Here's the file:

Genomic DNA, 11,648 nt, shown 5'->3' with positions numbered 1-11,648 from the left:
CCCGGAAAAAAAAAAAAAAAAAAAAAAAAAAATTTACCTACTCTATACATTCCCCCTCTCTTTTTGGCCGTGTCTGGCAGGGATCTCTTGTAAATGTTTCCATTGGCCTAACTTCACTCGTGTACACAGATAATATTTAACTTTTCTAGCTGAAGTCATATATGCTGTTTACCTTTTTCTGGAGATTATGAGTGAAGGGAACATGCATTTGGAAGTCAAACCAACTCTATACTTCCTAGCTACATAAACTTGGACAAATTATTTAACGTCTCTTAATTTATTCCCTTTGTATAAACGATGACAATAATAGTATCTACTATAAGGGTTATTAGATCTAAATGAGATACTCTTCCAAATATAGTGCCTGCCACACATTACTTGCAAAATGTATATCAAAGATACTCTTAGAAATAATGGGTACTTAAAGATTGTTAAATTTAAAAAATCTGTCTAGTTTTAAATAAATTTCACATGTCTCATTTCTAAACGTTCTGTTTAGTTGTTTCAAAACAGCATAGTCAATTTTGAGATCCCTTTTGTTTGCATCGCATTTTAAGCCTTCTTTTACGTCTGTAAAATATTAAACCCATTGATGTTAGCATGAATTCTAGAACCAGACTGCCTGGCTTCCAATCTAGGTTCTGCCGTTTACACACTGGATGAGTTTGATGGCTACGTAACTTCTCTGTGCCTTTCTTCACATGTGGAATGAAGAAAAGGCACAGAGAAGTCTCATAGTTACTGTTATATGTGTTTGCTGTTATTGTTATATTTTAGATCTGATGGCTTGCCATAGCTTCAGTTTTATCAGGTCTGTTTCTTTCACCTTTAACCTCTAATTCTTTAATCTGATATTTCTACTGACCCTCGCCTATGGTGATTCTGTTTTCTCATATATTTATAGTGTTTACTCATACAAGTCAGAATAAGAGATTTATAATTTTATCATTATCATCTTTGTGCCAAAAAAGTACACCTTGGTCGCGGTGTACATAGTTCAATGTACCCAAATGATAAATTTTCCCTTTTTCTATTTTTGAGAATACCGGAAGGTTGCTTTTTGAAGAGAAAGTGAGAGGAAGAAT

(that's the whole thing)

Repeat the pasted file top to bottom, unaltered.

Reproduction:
Genomic DNA, 11,648 nt, shown 5'->3' with positions numbered 1-11,648 from the left:
CCCGGAAAAAAAAAAAAAAAAAAAAAAAAAAATTTACCTACTCTATACATTCCCCCTCTCTTTTTGGCCGTGTCTGGCAGGGATCTCTTGTAAATGTTTCCATTGGCCTAACTTCACTCGTGTACACAGATAATATTTAACTTTTCTAGCTGAAGTCATATATGCTGTTTACCTTTTTCTGGAGATTATGAGTGAAGGGAACATGCATTTGGAAGTCAAACCAACTCTATACTTCCTAGCTACATAAACTTGGACAAATTATTTAACGTCTCTTAATTTATTCCCTTTGTATAAACGATGACAATAATAGTATCTACTATAAGGGTTATTAGATCTAAATGAGATACTCTTCCAAATATAGTGCCTGCCACACATTACTTGCAAAATGTATATCAAAGATACTCTTAGAAATAATGGGTACTTAAAGATTGTTAAATTTAAAAAATCTGTCTAGTTTTAAATAAATTTCACATGTCTCATTTCTAAACGTTCTGTTTAGTTGTTTCAAAACAGCATAGTCAATTTTGAGATCCCTTTTGTTTGCATCGCATTTTAAGCCTTCTTTTACGTCTGTAAAATATTAAACCCATTGATGTTAGCATGAATTCTAGAACCAGACTGCCTGGCTTCCAATCTAGGTTCTGCCGTTTACACACTGGATGAGTTTGATGGCTACGTAACTTCTCTGTGCCTTTCTTCACATGTGGAATGAAGAAAAGGCACAGAGAAGTCTCATAGTTACTGTTATATGTGTTTGCTGTTATTGTTATATTTTAGATCTGATGGCTTGCCATAGCTTCAGTTTTATCAGGTCTGTTTCTTTCACCTTTAACCTCTAATTCTTTAATCTGATATTTCTACTGACCCTCGCCTATGGTGATTCTGTTTTCTCATATATTTATAGTGTTTACTCATACAAGTCAGAATAAGAGATTTATAATTTTATCATTATCATCTTTGTGCCAAAAAAGTACACCTTGGTCGCGGTGTACATAGTTCAATGTACCCAAATGATAAATTTTCCCTTTTTCTATTTTTGAGAATACCGGAAGGTTGCTTTTTGAAGAGAAAGTGAGAGGAAGAAT